Method 1: Use scale_color_discrete()

p + scale_color_discrete(labels = c("label1", "label2", "label3"))

Method 2 (for point or line plot): Use scale_color_manual()

p + scale_color_manual(labels = c("label1", "label2", "label3"))

Method 2 is required when we also need to also change the color palette, e.g.

p + scale_color_manual(labels = c("label1", "label2", "label3"),
                       values = cbPalette)

We can't use both scale_color_discrete() and scale_color_manual() The two methods compete with eachother.

Method 3 (for fill-type plots): Use scale_color_manual()

As Method 2, but for fill-type plots.

p + scale_color_manual(labels = c("label1", "label2", "label3"))

# Or if we also need to specify a color palette
p + scale_color_manual(labels = c("label1", "label2", "label3"),
                       values = cbPalette)

R: 4.0.1 ◊ ggplot2: 3.3.2

Move a legend to different location

Legend position is set through the parameter legend.position within theme(). The variable accepts words, e.g. "top", "bottom", "left", "right", or relative x,y coordinates such as c(0.8,0.8).

The new legend will be automatically reshaped for its new location, e.g. a legend.position of "right" (default) will create a column-like legend, a legend.position of "bottom" will create a horizontal-like legend.

# Example 1
p + theme(legend.position = "top")

# Example 2
p + theme(legend.position = c(0.8,0.8))

R: 3.6.2 ◊ ggplot2: 3.2.1

Remove entire legend

p + theme(legend.position = "none")

R: 3.6.2 ◊ ggplot: 3.2.1

Remove legend title

p + theme(legend.title = element_blank())

R: 3.6.2 ◊ ggplot: 3.2.1

Change legend title

Example 1: For point- or line-like plots

# For geom_line, either
p + labs(color="New Legend Title")
# or
p + labs(color=guide_legend(title="New Legend Title"))

Example 2: For fill-like plots

# For geom_boxplot, either 
p + labs(fill="New Legend Title")
# or 
p + labs(fill=guide_legend(title="New Legend Title"))

R: 3.6.2 ◊ ggplot2: 3.2.1

Change legend shape

Method 1: Specifying number of rows (e.g. put everything in a single row)

# set 'nrow = 1' for a single row (everything arranged horizontally)
p + guides(color = guide_legend(nrow = 2))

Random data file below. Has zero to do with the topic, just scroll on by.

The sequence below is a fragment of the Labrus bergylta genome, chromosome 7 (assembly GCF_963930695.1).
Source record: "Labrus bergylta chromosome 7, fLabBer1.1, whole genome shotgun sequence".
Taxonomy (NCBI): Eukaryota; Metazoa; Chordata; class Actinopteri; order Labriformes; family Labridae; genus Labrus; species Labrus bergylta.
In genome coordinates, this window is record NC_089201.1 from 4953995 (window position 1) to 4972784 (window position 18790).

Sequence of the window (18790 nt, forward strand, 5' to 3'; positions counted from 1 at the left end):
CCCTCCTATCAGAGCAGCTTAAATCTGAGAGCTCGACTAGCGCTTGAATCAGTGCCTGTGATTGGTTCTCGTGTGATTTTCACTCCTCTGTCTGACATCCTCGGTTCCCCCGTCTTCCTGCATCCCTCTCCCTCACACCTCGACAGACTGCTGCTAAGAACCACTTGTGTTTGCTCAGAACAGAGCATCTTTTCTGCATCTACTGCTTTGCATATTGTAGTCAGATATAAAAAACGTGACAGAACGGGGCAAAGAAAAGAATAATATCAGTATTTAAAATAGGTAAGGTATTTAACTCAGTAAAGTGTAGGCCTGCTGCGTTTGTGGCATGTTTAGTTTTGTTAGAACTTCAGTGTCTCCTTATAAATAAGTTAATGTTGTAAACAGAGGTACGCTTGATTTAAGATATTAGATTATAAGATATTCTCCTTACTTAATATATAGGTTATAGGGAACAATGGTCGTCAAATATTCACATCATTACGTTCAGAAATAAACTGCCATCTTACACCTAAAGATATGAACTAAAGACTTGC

Method 2: Specify the box shape

p + theme(legend.box = "horizontal")

R: 3.6.2 ◊ ggplot2: 3.2.1


Put a portion of a title or subtitle in italics or bold font

Using library ggtext. Its theme element element_markdown() understands basic markup characters like * and **.


ggplot(iris, aes(Sepal.Length, Sepal.Width)) + 
geom_point() + 
    title = "Sepal length and sepal width of various *Iris* species",
    x = "Sepal length (cm)",
    y = "Sepal width (cm)"
  ) +
# Use ggtext::element_markdown() theme element(instead of element_text(). It
# understands basic markup characters like `*` (italics), and `**` (bold)
theme(plot.title = ggtext::element_markdown())

R: 4.0.2 ◊ ggplot2:3.3.2 &loz ggtext: 0.1.0

Change plot aesthetics

Change the default color palette (e.g. to a colorblind palette)

Automatic ggplot color choices can be overwritten by providing a color palette. For example, two color-blind palettes:

# Color blinds pallettes. Both palettes are identical except for the first
# color which is either grey or black.

# Colorblind palette with grey
cbPalette <- c("#999999", "#E69F00", "#56B4E9", "#009E73", "#F0E442",
                "#0072B2", "#D55E00", "#CC79A7")

# Colorblind palette with black
cbbPalette <- c("#000000", "#E69F00", "#56B4E9", "#009E73", "#F0E442",
                 "#0072B2", "#D55E00", "#CC79A7")

Example 1: For line and point colors use scale_color_manual()

p + scale_color_manual(values = cbPalette)

Example 2: For fills use scale_fill_manual

p + scale_fill_manual(values = cbPalette)

R: 4.0.2 ◊ ggplot2:3.3.2

Increase line thickness


R: 3.6.2 ◊ ggplot: 3.2.1

Combine multiple plots

Using 'grid' library

Package 'grid': from rdocumentation.org


# 'p1','p2' are ggplot objects
grid.draw(rbind(ggplotGrob(p1), ggplotGrob(p2), size = "last"))

This can be modified to write a PDF of the plot to disk


grid.draw(rbind(ggplotGrob(p1), ggplotGrob(p2), size = "last"))

R: 4.0.2 ◊ ggplot: 3.3.2 ◊ grid: 4.0.2

Using 'cowplot' library


# plot1, plot2, etc. are ggplot objects. Any number of these can be supplied as
# arguments.
cowplot::plot_grid(p1, p2, p3, p4, ncol = 2)

# Save plot to disk
cowplot::save_plot("myplot.png", p_allforecasts)

R: 4.0.2 ◊ ggplot: 3.3.2 ◊ cowplot: 1.0.0

Saving plots

Saving a plot as a png image

Function ggsave() will save the last rendered plot.

# By default ggsaves the last rendered plot
ggsave("myplot.png", width = 6, height = 4.25, units = "in")

R: 3.6.2 ◊ ggplot 3.2.1


Pass a variable name as a string

See ggplot reference: defining aesthetic mappings progromatically

Quick answer: use aes_string() instead of aes() to define the aethetic..

The passed variable string can be an expression. For example, assuming we had the variables INCOMING and OUTGOING in our dataset we could could pass yvar = "INCOMING - OUTGOING" to our function plotVariable()

# Example assumes we've already loaded a data.frame with the name 'dframe' into
# memory. 'xvar', 'yvar', and 'groupvar' are strings.
plotVariable <- function(xvar, yvar, groupvar){

  p <- ggplot(dframe, aes_string(xvar, yvar, color = groupvar) +


R: 3.6.2 ◊ ggplot: 3.2.1